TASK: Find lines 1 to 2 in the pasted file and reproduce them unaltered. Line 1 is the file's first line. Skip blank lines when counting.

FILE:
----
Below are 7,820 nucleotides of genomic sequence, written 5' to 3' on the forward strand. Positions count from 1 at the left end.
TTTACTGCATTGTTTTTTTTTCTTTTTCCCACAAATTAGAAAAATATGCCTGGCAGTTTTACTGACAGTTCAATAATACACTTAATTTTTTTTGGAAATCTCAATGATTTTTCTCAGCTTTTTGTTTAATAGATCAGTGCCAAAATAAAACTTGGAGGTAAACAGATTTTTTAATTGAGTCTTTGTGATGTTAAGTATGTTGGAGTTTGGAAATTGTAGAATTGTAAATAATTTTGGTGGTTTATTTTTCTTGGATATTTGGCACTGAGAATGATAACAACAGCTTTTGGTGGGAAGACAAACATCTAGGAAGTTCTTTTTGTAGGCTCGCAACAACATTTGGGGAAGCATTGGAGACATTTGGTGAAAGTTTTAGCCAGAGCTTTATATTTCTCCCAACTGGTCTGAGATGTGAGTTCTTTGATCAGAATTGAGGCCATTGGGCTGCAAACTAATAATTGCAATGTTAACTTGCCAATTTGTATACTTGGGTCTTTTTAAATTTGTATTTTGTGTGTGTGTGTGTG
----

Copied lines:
Below are 7,820 nucleotides of genomic sequence, written 5' to 3' on the forward strand. Positions count from 1 at the left end.
TTTACTGCATTGTTTTTTTTTCTTTTTCCCACAAATTAGAAAAATATGCCTGGCAGTTTTACTGACAGTTCAATAATACACTTAATTTTTTTTGGAAATCTCAATGATTTTTCTCAGCTTTTTGTTTAATAGATCAGTGCCAAAATAAAACTTGGAGGTAAACAGATTTTTTAATTGAGTCTTTGTGATGTTAAGTATGTTGGAGTTTGGAAATTGTAGAATTGTAAATAATTTTGGTGGTTTATTTTTCTTGGATATTTGGCACTGAGAATGATAACAACAGCTTTTGGTGGGAAGACAAACATCTAGGAAGTTCTTTTTGTAGGCTCGCAACAACATTTGGGGAAGCATTGGAGACATTTGGTGAAAGTTTTAGCCAGAGCTTTATATTTCTCCCAACTGGTCTGAGATGTGAGTTCTTTGATCAGAATTGAGGCCATTGGGCTGCAAACTAATAATTGCAATGTTAACTTGCCAATTTGTATACTTGGGTCTTTTTAAATTTGTATTTTGTGTGTGTGTGTGTG